Old Dog is a clever sci-fi twist on the classic "one more job" story

Old Dog is a new spy-fi comic book series from writer / artist Declan Shalvey that offers some really fun twists on some classic genre tropes. Here's the setup:

Jack Lynch was a once-promising C.I.A. operative. On the eve of retirement, looking back at a failed career he is tasked with one final mission…that goes horribly wrong. He wakes years later to a changed world with deeper changes within him. When a shadow group offers Lynch a second chance at a life of adventure, he's paired with the last person he could ever imagine.

In this collection of six high octane adventures, an old dog learns some new tricks…

Right off the bat, we have a lot of classic Hollywood-style action movie setups (all the way down to the so-simple-its-begrudgingly-clever tagline about old dogs and new tricks). But I've been following Shalvey work for quite a while now — his artistic collaborations with Warren Ellis on Moon Knight and Injection showed a unique knack for exciting visual storytelling, while Shalvey also showed off his writing skills with blue-collar Irish crime stories like Bog Bodies and Savage Town, and the rollicking time travel organized crime adventure of Time Before Time. So I was naturally intrigued when the solicitations for Old Dog first dropped. Even though spy-fi stories tend to be hit-or-miss for me, I had faith in Shalvey's work.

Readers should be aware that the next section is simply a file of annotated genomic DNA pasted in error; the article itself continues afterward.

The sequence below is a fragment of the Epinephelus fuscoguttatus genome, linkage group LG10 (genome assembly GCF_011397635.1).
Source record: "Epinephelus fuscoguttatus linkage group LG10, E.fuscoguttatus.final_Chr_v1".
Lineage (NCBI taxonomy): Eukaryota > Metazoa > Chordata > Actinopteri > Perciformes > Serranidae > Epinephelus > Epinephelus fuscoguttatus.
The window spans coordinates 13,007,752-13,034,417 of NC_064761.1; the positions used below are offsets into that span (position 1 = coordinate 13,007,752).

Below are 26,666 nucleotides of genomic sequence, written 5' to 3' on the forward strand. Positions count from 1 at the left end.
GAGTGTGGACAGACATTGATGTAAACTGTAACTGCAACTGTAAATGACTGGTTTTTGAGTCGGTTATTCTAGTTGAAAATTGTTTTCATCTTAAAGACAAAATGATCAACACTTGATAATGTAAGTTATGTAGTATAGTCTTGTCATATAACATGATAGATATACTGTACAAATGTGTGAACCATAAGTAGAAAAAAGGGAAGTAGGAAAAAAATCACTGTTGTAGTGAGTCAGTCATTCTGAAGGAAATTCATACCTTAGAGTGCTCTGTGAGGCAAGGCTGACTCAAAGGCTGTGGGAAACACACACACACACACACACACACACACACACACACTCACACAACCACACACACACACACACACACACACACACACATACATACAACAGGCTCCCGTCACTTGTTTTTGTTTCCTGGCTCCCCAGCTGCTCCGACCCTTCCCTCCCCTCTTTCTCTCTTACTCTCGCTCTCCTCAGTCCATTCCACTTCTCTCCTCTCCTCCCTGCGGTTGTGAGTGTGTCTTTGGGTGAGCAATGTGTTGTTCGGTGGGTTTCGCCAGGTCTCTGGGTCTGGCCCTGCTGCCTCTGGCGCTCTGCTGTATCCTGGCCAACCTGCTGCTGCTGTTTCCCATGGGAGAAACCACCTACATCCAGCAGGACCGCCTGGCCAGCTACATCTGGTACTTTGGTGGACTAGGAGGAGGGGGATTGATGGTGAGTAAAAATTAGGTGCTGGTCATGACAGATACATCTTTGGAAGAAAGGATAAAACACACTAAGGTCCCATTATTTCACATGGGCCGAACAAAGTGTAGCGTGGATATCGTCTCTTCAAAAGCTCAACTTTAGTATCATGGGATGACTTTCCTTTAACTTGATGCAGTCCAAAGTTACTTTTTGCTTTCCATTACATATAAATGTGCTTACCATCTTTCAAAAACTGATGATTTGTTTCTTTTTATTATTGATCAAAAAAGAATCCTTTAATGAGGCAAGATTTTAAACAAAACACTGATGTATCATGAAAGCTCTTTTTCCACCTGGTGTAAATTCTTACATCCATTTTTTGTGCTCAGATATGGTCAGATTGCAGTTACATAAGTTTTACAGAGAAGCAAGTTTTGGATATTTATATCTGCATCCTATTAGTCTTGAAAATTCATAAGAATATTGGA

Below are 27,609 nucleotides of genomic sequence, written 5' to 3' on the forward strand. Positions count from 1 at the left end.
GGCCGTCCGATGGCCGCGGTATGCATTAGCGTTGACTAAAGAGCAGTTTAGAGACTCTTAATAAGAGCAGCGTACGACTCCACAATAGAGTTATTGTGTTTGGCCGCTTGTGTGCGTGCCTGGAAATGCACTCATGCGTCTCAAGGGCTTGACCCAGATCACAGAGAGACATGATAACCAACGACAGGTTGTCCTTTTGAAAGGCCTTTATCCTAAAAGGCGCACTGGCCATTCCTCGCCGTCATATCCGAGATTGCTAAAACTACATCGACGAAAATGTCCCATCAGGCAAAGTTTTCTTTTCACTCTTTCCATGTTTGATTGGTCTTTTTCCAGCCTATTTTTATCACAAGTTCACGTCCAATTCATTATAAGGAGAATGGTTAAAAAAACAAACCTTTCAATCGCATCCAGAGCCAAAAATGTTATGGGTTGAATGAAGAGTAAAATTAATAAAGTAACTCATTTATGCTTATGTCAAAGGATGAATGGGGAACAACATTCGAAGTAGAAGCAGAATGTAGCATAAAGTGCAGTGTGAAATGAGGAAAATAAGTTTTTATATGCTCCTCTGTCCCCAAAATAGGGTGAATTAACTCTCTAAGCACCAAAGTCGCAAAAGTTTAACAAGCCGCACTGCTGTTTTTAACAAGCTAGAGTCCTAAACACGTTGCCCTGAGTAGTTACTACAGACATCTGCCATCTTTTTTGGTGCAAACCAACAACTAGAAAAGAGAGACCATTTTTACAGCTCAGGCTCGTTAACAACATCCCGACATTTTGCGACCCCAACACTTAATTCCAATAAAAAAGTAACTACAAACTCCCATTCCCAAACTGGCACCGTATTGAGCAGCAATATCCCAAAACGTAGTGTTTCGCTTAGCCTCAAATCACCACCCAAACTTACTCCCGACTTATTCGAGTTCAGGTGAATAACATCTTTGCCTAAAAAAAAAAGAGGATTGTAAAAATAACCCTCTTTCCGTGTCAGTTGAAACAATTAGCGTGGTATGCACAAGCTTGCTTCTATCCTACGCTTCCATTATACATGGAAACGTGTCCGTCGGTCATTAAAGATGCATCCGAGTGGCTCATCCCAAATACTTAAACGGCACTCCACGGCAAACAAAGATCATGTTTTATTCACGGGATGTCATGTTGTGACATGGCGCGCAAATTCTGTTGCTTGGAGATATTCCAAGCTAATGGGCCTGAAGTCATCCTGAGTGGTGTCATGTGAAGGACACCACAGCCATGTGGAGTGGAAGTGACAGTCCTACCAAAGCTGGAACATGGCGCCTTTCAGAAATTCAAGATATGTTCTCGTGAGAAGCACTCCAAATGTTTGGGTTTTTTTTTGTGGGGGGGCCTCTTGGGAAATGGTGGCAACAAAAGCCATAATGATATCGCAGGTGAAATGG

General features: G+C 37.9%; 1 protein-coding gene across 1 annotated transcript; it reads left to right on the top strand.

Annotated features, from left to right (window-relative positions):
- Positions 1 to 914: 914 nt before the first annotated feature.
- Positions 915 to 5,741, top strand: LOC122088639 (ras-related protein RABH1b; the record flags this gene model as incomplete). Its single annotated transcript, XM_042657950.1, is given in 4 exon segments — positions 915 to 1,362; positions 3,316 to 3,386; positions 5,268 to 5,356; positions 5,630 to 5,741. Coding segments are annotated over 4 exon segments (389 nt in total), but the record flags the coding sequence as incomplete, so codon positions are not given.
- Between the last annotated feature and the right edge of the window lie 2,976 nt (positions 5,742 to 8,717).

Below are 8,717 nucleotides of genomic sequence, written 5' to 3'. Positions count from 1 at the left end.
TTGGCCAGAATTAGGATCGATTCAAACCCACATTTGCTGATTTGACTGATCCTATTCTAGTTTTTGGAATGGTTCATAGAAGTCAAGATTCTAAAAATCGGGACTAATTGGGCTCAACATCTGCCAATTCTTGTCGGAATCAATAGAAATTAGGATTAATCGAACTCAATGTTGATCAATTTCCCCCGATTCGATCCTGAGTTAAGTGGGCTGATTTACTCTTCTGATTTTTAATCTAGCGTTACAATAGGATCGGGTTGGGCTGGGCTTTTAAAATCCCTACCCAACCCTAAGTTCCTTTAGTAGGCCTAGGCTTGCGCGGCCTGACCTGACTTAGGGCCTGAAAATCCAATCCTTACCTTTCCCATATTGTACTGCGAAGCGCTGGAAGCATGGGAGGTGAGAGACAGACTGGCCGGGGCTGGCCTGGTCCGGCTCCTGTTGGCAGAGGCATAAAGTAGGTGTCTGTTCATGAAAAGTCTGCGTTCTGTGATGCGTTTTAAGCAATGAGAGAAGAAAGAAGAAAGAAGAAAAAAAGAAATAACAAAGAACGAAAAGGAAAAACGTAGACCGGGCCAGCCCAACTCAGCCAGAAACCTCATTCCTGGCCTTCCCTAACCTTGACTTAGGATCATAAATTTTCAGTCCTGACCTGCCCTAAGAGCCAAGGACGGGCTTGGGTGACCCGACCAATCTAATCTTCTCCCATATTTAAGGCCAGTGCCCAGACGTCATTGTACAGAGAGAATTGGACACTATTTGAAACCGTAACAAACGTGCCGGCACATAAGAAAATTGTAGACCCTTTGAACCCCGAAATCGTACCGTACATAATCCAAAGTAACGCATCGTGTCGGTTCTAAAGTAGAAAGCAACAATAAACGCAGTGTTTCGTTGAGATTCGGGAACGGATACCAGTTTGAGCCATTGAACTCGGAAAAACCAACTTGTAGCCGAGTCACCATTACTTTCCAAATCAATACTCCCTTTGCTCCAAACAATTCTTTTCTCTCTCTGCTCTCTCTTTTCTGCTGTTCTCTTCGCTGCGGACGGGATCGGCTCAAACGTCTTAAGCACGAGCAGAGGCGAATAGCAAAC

And damn this dog did not disappoint. Shalvey does a great job first of all with telling done-in-one stories — a rarity in the world of serialized comics. Each issue of Old Dog follows one single job that the titular character and his handler are sent on. You can pick up any chapter, and enjoy it is a fun, tech-y spy adventure. But even if you take that approach, you'll notice … something else going on in the story. Not just the way that Shalvey gracefully builds in the backstories, relationships, and longer-term elements without detracting from the adventure-of-the-month. There's a definite Bourne Identity vibe in the espionage intrigue, too, with the suggestion of some deeper history that you're missing. Shalvey does a great job with juggling multiple timelines and narratives in most of these stories, which of course add to the mystery and befuddlement of the spy adventure.

But there's something weird going on in this book, too. It's present from the first issue, even if you're not quite sure it's there. It's that feeling of an almost Lovecraftian horror, some incomprehensible darkness teetering at the edges of your view into the story. You find yourself wondering: was that a flashback? Was that a mistake in the artwork? Is there some other spy-like double identity plot going on?

The revelation in the most recent issue, #5, was so much interesting than I could have expected. I'd been enjoying the story well-enough of this grizzled old action hero, eager to retire, forced back into the field alongside his estranged daughter. But now I'm absolutely in it for the long haul. In fact, it's the kind of twist that makes me want to check Shalvey's other most recent work, too, including his recent start on Marvel's Aliens comic book.

If you're picking up what I'm putting down with those two references, then you should probably check out Old Dog. The next issue is out in July, with the trade paperback of the first story arc to follow in September.